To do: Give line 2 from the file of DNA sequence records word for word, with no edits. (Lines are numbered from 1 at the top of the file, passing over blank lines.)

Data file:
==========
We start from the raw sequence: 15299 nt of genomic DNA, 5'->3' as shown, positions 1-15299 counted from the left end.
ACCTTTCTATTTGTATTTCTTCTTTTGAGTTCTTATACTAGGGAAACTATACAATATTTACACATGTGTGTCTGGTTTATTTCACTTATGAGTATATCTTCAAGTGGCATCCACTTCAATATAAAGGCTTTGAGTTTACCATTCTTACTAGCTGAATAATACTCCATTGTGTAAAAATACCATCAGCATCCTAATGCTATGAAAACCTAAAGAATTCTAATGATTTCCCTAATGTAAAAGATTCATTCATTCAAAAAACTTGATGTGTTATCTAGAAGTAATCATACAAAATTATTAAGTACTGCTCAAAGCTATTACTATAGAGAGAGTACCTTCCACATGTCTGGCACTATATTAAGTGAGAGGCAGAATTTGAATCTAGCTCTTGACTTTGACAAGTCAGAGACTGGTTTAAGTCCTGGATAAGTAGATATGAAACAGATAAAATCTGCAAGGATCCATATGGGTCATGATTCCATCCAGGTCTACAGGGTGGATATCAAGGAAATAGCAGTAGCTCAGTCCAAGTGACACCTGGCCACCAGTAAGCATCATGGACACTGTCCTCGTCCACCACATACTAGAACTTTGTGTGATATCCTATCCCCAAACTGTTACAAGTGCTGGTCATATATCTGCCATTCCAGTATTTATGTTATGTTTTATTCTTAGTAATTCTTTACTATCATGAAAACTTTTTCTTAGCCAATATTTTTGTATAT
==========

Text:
ACCTTTCTATTTGTATTTCTTCTTTTGAGTTCTTATACTAGGGAAACTATACAATATTTACACATGTGTGTCTGGTTTATTTCACTTATGAGTATATCTTCAAGTGGCATCCACTTCAATATAAAGGCTTTGAGTTTACCATTCTTACTAGCTGAATAATACTCCATTGTGTAAAAATACCATCAGCATCCTAATGCTATGAAAACCTAAAGAATTCTAATGATTTCCCTAATGTAAAAGATTCATTCATTCAAAAAACTTGATGTGTTATCTAGAAGTAATCATACAAAATTATTAAGTACTGCTCAAAGCTATTACTATAGAGAGAGTACCTTCCACATGTCTGGCACTATATTAAGTGAGAGGCAGAATTTGAATCTAGCTCTTGACTTTGACAAGTCAGAGACTGGTTTAAGTCCTGGATAAGTAGATATGAAACAGATAAAATCTGCAAGGATCCATATGGGTCATGATTCCATCCAGGTCTACAGGGTGGATATCAAGGAAATAGCAGTAGCTCAGTCCAAGTGACACCTGGCCACCAGTAAGCATCATGGACACTGTCCTCGTCCACCACATACTAGAACTTTGTGTGATATCCTATCCCCAAACTGTTACAAGTGCTGGTCATATATCTGCCATTCCAGTATTTATGTTATGTTTTATTCTTAGTAATTCTTTACTATCATGAAAACTTTTTCTTAGCCAATATTTTTGTATAT